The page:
As a restaurant leader, part of your value to your brand comes from your ability to “manage” certain metrics that lead to service excellence and store profitability. Metrics such as Food Cost, Labor, and Ticket Times are things you are expected to manage, monitor and improve. While some restaurant managers think they are also to manage the people in their charge, effective managers realize they need to “manage” things and “lead” their people. Following are important factors of leadership every manager desiring to improve should master:
1. UNWAVERING COURAGE – Courage is based upon your knowledge of your abilities and your function within the restaurant. No staff member wants to be “bossed around” by a manager who lacks self-confidence and courage. No intelligent employee will follow such a leader very long.
2. SELF-CONTROL – The manager who cannot control himself/herself, particularly under pressure, cannot lead others effectively. Self-control sets a mighty example for your crew, who will emulate you, resulting in “grace under pressure“.
3. CONSISTENT JUSTICE – Without a sense of fairness and justice, no manager can earn and retain the respect of his staff. Your restaurant’s policy handbook should be your first point of reference for maintaining a consistent consequence for specified infractions. Remember, consistency is the key. An effective leader cannot play favorites.
4. DECISION MAKING – The manager who wavers in decision-making shows that he is not sure of himself and will face an uphill challenge trying to get buy-in from his staff.
5. EFFECTIVE PLANNING – The successful leader must plan his work, and work his plan. A manager who moves by reactively by guesswork, without practical, definite plans, is comparable to a ship without a rudder. Sooner or later he will land on the rocks. Every restaurant should have Systems in Place which aid in this regard.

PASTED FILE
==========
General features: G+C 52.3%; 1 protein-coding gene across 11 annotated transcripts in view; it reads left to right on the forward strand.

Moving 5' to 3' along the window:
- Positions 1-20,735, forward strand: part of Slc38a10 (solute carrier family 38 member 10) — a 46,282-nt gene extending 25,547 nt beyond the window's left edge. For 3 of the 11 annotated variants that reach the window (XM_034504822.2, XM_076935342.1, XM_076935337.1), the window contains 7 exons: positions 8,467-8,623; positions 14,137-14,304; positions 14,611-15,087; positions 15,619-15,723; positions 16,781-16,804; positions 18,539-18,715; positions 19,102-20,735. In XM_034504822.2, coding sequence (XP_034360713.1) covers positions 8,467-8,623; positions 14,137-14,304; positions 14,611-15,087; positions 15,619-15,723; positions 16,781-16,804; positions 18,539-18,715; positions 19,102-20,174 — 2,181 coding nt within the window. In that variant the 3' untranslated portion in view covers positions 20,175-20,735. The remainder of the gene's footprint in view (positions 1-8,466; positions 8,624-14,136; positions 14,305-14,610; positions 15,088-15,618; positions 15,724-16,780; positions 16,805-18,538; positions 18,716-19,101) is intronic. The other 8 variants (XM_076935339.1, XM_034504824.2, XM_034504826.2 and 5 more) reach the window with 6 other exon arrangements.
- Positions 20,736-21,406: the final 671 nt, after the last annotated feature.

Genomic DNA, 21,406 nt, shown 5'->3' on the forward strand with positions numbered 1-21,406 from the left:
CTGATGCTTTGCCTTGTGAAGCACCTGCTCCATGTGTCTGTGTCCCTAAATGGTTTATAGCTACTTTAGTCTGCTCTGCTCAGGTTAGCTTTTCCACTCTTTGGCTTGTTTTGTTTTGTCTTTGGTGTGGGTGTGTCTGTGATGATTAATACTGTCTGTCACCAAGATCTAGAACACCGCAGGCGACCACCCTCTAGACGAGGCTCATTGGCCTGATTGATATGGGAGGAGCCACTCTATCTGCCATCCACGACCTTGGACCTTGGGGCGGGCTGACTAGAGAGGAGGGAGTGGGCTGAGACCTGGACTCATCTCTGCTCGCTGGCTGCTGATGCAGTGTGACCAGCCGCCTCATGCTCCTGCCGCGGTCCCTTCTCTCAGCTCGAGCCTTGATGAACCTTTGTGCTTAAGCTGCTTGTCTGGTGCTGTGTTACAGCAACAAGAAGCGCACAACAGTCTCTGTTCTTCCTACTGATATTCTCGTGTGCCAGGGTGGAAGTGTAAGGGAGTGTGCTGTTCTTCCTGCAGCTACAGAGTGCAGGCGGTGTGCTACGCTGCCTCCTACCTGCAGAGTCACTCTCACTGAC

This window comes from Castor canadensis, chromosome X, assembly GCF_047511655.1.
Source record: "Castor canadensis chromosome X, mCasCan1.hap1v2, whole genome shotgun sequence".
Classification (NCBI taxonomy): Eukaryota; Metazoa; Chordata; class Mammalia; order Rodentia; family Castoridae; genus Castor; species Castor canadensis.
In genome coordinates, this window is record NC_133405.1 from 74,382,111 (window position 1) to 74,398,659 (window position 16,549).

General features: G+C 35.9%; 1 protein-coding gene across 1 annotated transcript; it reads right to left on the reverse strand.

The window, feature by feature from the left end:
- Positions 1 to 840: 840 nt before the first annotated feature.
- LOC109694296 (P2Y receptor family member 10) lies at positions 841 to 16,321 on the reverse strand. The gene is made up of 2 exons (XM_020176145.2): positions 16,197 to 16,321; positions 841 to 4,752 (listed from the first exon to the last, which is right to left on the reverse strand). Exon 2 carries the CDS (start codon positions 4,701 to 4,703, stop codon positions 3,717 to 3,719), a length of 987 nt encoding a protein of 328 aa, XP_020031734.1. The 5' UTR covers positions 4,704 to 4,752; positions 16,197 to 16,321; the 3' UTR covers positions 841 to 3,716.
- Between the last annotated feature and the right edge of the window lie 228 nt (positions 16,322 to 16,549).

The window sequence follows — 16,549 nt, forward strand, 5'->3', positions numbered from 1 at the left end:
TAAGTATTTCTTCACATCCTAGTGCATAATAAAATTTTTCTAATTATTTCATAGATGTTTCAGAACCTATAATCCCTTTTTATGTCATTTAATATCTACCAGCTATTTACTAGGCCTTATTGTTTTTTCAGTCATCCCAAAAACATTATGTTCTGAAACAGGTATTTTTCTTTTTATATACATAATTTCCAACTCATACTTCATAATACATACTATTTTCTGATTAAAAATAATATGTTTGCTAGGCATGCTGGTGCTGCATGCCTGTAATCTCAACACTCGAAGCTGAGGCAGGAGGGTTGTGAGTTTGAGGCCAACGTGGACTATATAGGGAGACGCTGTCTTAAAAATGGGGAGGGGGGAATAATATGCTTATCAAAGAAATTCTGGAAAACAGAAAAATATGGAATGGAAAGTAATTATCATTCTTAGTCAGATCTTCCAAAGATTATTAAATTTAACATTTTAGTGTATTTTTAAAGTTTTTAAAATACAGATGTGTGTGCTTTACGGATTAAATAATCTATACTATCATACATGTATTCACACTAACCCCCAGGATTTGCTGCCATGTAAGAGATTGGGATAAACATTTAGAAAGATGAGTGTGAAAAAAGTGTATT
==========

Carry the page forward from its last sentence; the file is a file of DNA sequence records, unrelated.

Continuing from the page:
6. DOING MORE THAN EXPECTED – One of the burdens a leader must bear is the willingness to do more than he requires of his followers. Not only must you be able to manage the training of your staff, but you must also be able to perform all functions in your restaurant yourself, at least adequately, in order to assist where and when needed.
7. PLEASANT PERSONALITY – No rude, overbearing manager will lead with success for long. Leadership calls for respect of others and of self. Followers will not respect a leader who does not exhibit a pleasant personality.
8. EMPATHY AND UNDERSTANDING – The successful restaurant manager must have empathy for their staff. Their performance affects the success of the restaurant’s operations. Therefore, a leader must understand them and their problems and come to their rescue when necessary. The guest is always right, except when they’re WRONG. There are times when you as their leader must defend or shield your staff from certain situations. A great leader recognizes those situations.
9. EYE FOR DETAIL – Successful restaurant leadership calls for an eye for detail. See the restaurant through both the guest’s eyes as well as the staff’s. Vigilantly look for ways to improve the guest’s experience as well as ways to make the job functions of your staff easier to execute.
10. ASSUME FULL RESPONSIBILITY – The successful restaurant manager must assume responsibility for the mistakes and the shortcomings of his staff. If he tries to shift this responsibility, he will not remain the leader. If one of his followers makes a mistake and shows himself incompetent, the leader must consider that it is he who failed and take steps to prevent the situation from happening again.
11. COOPERATION – The successful restaurant leader must understand and apply the principle of cooperation and be able to cause her followers to willingly do the same.
Also, leadership training or leadership development courses could prove to be invaluable to your leadership effectiveness.
While this list by no means is intended to be exhaustive, it does contain a foundation upon which a restaurant manager can successfully develop a style of leadership that his/her staff will respect and follow. Without the ability to lead, a manager will find there are no followers. And if you’re leading and nobody is following, you’re only taking a walk.
Brian Bruce, an author of multiple articles published online and in several industry trade publications, has been cited in multiple news stories as an authority in Executive Restaurant Recruiting. He’s an Executive Restaurant Recruiter with HHB Restaurant Recruiting and recruits nationally. He can be reached at 405-361-7582 and by email at Brian@HeadHunterBrian.com.